Lakewood’s Soldiers Memorial, erected in 1923, is a triptych style memorial that honors veterans of three different wars: the Civil War, the Spanish American War and World War I. In early pictures, a majestic bronze eagle sat atop the memorial. In recognition of the 100th anniversary of the memorial, the Lakewood Heritage Foundation is funding a new bronze eagle.
A modern process for a historic monument
Here are the steps to reproduce our majestic eagle.
1. A 3D printer was used to reproduce a digitally sculpted eagle.
2. Rubber molds from the 3D printed eagle were used to create a wax shell form. Once the wax cooled, the eagle was removed from the mold and hand detailed to repair any imperfections from the casting.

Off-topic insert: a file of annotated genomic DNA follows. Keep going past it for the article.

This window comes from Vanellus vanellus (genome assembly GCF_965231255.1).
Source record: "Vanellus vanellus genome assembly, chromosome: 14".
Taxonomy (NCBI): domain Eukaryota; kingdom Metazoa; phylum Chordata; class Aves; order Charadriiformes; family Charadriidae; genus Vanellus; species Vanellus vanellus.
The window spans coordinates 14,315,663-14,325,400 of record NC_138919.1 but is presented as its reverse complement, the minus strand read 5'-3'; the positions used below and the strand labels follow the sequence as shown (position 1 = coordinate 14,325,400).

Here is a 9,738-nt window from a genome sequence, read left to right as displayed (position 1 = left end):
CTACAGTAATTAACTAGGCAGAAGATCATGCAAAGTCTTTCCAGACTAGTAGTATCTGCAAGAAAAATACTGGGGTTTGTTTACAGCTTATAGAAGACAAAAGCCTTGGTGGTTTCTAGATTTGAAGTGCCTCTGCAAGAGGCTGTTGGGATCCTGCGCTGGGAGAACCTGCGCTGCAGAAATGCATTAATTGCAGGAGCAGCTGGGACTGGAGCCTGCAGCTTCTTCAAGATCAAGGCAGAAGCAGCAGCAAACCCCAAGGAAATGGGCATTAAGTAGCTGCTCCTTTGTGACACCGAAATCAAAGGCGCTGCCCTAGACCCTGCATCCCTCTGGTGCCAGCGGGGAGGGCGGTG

3. The cast was cut into smaller pieces which were dipped a number of times to form a thick shell. Although a time-consuming process, this was necessary as every layer needs to dry before a new layer can be added.
4. Once the final layer dried, the eagle was placed into a large oven to melt the wax, leaving a hollow ceramic shell. Before the next step, bronze casting, any cracks in the shell were repaired.
5. The casting was fired at a high temperature and liquid bronze was poured into the hollow shell.
6. After the bronze solidified, the shell was carefully welded back together to form the completed sculpture.
7. Finally, a patina finish was applied to the eagle sculpture.
You can see the restored eagle on the Soldiers Memorial in Lakewood’s section 24.